Doctor of Philosophy (PhD)



Document Type



The research in this dissertation focuses on the synthesis and characterization of metal/metal oxide nanoparticles in solution and on surfaces with a high degree of control over size and size dispersity; such well-defined nanoparticles were made using metal ion-dendrimer complexes and silica-supported organometallic dendrimers. The metal oxide-based materials can be used as laboratory surrogates for combustion-generated nanoparticles to assess their role in mediating pollutant formation. Nickel nanoparticles with low size dispersity were prepared by a dendrimer-ligand-based method employing five generations amine-terminated poly(propylene imine) dendrimer, DAB-Amn. After coordination, borohydride reduction of Ni(II) ion-dendrimer complexes yielded Ni(0) nanoparticles, as determined by X-ray photoelectron spectroscopy (XPS). The diameter of the Ni nanoparticles (l.85–2.70 nm) was found to be inversely proportional to dendrimer generation and the NH2:Ni(II) ratio. Silica-supported iron oxide nanoparticles were prepared by impregnation of silica with ferrocenoyl dendrimers, DAB-(NHCOFc)n, followed by thermal treatment. XPS and thermogravimetric analysis indicated that thermal decomposition at 450 °C in the presence of air results in formation of silica-supported Fe2O3 nanoparticles and successful removal of organic materials from the silica surface. Control over nanoparticle diameter (2.50–3.31 nm) was shown to be possible by manipulating the dendrimer generation, calcination temperature, and the metal loading on the silica support. Fe2O3/SiO2 nanoparticles were used as laboratory surrogates in mediating monochlorobenzene decomposition and conversion to byproducts. Surface-mediated reactions of monochlorobenzene with Fe2O3/SiO2 were studied under pyrolytic and oxidative conditions between 300–550 °C. Fe2O3/SiO2 prepared by incipient wetness of silica support with iron(III) nitrate was also studied. The results obtained under pyrolysis conditions indicate that the Fe2O3 nanoparticles promote furans formation and other chlorinated byproducts. Fe2O3 nanoparticles obtained from ferrocenoyl dendrimers were found to have higher activity in the production of furans than those catalysts obtained from iron nitrate precursors, with the smallest nanoparticle being the most active. Fe2O3 nanoparticles had different properties under pyrolytic and oxidative conditions. Under oxidative conditions iron oxide-mediated monochlorobenzene destruction, rather than the formation of furans and chlorinated byproducts was observed. From a general synthesis point-of-view, my work has significance for and impact on the field of nanoparticle formation and the environment.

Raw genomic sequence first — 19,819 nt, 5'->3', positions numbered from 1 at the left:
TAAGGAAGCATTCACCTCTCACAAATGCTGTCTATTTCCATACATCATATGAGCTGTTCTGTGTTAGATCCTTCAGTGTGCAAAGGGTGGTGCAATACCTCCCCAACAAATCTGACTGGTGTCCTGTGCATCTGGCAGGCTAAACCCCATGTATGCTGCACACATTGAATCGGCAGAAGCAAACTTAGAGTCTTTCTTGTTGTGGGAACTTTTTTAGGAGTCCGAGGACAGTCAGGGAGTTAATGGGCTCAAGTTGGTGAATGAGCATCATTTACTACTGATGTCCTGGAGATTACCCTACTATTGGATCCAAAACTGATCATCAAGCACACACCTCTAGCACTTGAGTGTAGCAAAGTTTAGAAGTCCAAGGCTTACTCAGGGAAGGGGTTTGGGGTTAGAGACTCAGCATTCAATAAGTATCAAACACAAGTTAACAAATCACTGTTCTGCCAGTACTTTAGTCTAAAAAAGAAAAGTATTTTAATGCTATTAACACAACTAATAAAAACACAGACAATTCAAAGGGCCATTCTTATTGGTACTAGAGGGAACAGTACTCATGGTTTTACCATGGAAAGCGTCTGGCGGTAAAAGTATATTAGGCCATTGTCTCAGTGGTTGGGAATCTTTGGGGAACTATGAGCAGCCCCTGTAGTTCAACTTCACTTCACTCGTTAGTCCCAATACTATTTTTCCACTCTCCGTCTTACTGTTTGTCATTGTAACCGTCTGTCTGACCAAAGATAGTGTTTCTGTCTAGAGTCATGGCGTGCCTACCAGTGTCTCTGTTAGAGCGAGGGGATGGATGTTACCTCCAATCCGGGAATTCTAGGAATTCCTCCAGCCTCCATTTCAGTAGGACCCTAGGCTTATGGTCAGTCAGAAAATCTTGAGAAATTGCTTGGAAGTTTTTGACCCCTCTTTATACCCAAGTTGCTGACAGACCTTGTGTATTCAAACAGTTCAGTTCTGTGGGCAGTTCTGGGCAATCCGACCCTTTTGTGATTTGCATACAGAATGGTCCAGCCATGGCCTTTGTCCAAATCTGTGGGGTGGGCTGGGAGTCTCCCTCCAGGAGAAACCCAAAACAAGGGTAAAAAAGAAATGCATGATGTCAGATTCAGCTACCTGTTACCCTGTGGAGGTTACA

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Committee Chair

McCarley, Robin L.



Included in

Chemistry Commons